Friday 28 October 2016

If it wasn't a matter of conscience I'd vote No - just to annoy the chattering classes

Published 21/04/2015 | 02:30

Breda O'Brien, a 'convenient hate figure' for people who like to call themselves 'liberal' but are anything but
Breda O'Brien, a 'convenient hate figure' for people who like to call themselves 'liberal' but are anything but

God, aren't you just sick of it by now?

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I'm referring, of course, to the upcoming marriage equality referendum on May 22. Yes, there are another four weeks to go in a debate which feels like it has been dragging on for the last several decades.

There will be nationwide relief on May 23, although that's because all but the most committed activists on either side have reached Peak Gay Marriage. In other words, even those of us who will vote 'Yes' have grown weary of being barracked and lectured by the 'Yes' side, who seem determined to demonise anyone who disagrees with them.

The latest target of their ire is the conservative religious activist Breda O'Brien, who came out with some typically ridiculous stuff in a 'Sunday Independent' interview the other day. For those who of you managed to avoid the micro-controversy, O'Brien argues that gay sex is bad because sex should be about procreation and, for obvious reasons, that doesn't apply to same-sex relationships.

I think that's daft. You might think it's daft. But it's what Catholics believe. Or, at any rate, it's what they're meant to believe. But you wouldn't have know that from the tsunami of Twitter fury which came thick and fast - the emphasis on the former.

O'Brien is a convenient hate figure for the people who like to call themselves 'liberal' but are anything but. She's a staunch Catholic who happens to hold extremely traditional views on matters of private morality; views which are now only shared by a small minority of people in this country.

So, when O'Brien says things like: "Gays should abstain from sex, like all unmarried couples", you'd hope people would read her remarks, roll their eyes, then move on to something which actually has some relevance in the real world.

Instead, the usual idiots were quick to whip themselves up into a lather of luxurious outrage to the extent that any casual observer would assume she is the biggest threat to gay people since HIV, rather than being a conservative comedy cliche come to life.

Unfortunately, but not surprisingly, common sense left the building a long time ago when it comes to this increasingly febrile debate. After all, what did people think she was going to say?

That, on mature reflection, the 'Yes' side was correct and could she buy a season ticket to bingo in The George?

She simply believes what Catholics are supposed to believe, which is one of the many, many reasons I'm not a Catholic. The vital principle of live-and-let-live has been replaced in recent years by a nauseating liberal orthodoxy which insists that anyone who dissents isn't just wrong, they must be painted as the enemy and destroyed.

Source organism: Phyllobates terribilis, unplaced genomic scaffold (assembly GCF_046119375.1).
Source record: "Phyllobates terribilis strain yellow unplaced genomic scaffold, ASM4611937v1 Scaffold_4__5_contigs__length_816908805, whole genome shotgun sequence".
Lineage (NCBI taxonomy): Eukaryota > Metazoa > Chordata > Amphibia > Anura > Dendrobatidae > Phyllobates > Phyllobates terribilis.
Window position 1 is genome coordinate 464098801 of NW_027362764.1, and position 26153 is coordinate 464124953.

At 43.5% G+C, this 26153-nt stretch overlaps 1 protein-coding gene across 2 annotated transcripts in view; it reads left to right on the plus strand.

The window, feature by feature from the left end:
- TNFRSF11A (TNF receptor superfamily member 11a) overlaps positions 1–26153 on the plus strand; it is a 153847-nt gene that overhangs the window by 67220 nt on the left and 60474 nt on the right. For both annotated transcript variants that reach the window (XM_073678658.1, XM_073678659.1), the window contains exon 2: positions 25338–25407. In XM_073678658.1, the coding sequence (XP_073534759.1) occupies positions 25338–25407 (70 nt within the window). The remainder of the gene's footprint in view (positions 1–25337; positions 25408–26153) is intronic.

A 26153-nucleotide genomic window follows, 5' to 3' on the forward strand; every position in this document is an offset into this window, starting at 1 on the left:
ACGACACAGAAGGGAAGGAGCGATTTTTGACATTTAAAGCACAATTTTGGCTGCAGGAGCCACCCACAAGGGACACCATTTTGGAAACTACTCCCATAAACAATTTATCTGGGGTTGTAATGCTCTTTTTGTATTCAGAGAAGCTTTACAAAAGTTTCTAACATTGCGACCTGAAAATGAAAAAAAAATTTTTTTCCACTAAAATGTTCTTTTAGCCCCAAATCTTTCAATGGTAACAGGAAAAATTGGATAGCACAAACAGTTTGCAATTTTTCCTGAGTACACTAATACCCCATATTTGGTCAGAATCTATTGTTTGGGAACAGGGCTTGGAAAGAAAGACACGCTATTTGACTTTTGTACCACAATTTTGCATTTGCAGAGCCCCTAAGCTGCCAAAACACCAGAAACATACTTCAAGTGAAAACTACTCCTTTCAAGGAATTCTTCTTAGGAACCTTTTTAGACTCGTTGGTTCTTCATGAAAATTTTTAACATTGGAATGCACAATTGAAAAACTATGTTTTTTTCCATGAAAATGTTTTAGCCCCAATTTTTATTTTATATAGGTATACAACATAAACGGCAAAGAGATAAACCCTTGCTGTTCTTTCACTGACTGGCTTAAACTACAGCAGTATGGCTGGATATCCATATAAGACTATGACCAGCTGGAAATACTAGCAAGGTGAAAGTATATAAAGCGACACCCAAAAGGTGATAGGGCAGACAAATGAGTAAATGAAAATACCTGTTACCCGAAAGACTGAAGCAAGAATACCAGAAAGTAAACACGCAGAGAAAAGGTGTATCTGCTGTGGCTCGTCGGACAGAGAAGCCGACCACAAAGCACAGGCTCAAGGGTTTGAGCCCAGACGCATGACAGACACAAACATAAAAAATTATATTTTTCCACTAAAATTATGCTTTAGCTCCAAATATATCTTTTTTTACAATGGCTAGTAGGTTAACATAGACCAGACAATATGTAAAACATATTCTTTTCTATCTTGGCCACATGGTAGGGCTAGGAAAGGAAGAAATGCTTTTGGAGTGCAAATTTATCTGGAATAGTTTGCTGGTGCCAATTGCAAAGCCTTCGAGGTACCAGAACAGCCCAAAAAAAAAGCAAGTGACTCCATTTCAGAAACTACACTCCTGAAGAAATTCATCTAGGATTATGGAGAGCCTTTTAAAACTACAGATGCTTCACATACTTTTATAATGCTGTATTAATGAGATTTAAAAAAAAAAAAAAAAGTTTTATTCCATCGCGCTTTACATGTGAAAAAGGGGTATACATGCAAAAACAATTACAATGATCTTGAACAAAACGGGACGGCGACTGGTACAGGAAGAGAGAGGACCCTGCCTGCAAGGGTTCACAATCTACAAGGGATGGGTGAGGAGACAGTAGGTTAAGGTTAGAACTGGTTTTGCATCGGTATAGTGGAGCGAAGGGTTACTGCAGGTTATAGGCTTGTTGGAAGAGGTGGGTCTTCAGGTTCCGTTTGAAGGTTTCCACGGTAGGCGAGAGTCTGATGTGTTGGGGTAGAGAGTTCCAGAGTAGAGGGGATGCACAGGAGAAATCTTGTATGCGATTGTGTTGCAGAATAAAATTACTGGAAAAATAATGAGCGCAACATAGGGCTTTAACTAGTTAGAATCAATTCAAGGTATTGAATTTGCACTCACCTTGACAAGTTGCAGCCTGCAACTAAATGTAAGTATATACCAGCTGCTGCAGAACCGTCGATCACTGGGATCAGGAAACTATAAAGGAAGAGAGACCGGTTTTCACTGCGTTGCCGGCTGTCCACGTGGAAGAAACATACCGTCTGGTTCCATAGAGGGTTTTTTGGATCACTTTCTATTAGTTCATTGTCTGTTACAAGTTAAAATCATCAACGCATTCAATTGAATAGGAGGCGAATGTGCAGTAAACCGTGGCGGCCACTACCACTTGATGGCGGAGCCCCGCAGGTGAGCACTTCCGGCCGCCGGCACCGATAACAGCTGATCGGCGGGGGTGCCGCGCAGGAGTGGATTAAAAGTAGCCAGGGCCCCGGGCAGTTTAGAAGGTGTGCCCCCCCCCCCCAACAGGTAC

When did liberals stop being the good guys? When did those who shriek the loudest about tolerance become the ones who can't bear to tolerate any deviation from the party line?

I'll be voting 'Yes' - but not because I think this is the greatest human rights issue of our times. It's not and if you think it is, you're obviously mad or living in a bubble.

I'm voting 'Yes' because it's none of my business what consenting adults get up to and, as long as they're not bothering anyone else, they should be allowed to do what they want.

But I have to admit, the 'Yes' side have done more to snatch defeat from the jaws of victory than any campaign, for any cause, in any country, than I can remember.

There will be people who vote 'No' because they have genuine, legitimate Constitutional questions, not because they hate gay people. There will be people who vote 'No' because it breaches their religious beliefs and, yes, there will be people who vote 'No' because they are simply bigots.

But not every 'No' voter is a homophobic bigot and the prissy, sanctimonious, self-righteous bilge which is spewed on a daily basis by 'Yes' campaigners is as counter-productive as it is irksome.

We seem to be importing the obnoxious American mutation known as the 'social justice warrior' who loudly proclaims that anyone who disagrees with them is a monster as they waste their time looking to be outraged over the most trivial issues. How else can you explain the hatred directed towards a Christian bakery in Norn Iron because they didn't want to bake a cake with a pro-gay marriage slogan?

Gay people, obviously, don't agree with the stance of Ashers bakery. As it happens, neither do I. But if that's how they want to conduct their business, that's, well, that's their business and is of no concern to nobody else.

If the 'Yes' campaign had simply focused on emphasising the principle of equality, Team No would have eventually collapsed under the weight of its own contradictions.

Instead, they have become so shrill and hysterical and, worst of all, illogical, that now even I feel a little bit sorry for Breda O'Brien.

Roll on May 23, if only for a bit of peace and quiet.

Irish Independent

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